The City Council last week arrived at what may be the best resolution that could be hoped for in the case of a grant to the group that operates the Ashland Community Resource Center.
The city's Housing and Human Services Commission originally recommended a grant of $40,000 to Options for Housing Residents of Ashland to support the center, which helps residents as well as transients find jobs and housing. When the recommendation reached the City Council, some members raised questions about the OHRA board president, who also served on the HHS Commission and participated in its discussion of grant requests.
Councilors also had concerns about OHRA's operations, questioning its lack of a strategic plan and the need for nonprofit agencies to develop their own fundraising to limit reliance on city grants.
Regardless of the reasons, the council's decision to slash the grant award from $40,000 to $4,000 was heavy-handed, as we said at the time. Supporters of OHRA left councilors hear about their disappointment in the decision.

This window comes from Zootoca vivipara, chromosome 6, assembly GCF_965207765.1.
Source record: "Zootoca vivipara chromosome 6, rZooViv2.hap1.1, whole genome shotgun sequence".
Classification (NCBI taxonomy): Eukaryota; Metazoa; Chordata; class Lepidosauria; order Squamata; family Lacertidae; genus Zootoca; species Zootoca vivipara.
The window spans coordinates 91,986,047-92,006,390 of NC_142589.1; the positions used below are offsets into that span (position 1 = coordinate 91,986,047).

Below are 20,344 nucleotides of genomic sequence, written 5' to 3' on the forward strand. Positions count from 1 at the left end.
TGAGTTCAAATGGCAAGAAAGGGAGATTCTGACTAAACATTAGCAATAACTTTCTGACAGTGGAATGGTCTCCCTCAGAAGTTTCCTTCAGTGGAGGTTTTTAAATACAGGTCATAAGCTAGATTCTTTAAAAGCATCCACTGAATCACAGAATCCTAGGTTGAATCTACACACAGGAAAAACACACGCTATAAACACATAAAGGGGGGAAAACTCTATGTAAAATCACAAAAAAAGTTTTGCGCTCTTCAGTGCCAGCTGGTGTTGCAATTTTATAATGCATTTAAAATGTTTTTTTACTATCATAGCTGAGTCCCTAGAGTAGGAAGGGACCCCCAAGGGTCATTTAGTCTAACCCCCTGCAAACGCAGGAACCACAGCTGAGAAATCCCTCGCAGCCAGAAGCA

The Resource Center may have room for improvement, but it provides essential services to a population of people presenting one of Ashland's most intractable problems — homeless people and travelers — and the city would be hard-pressed to make headway on that issue without the work OHRA does.
Last week, the council voted to partially restore the grant to $22,000 — a little better than half the original recommendation. That's less than the organization had wanted, but it's a great deal better than $4,000.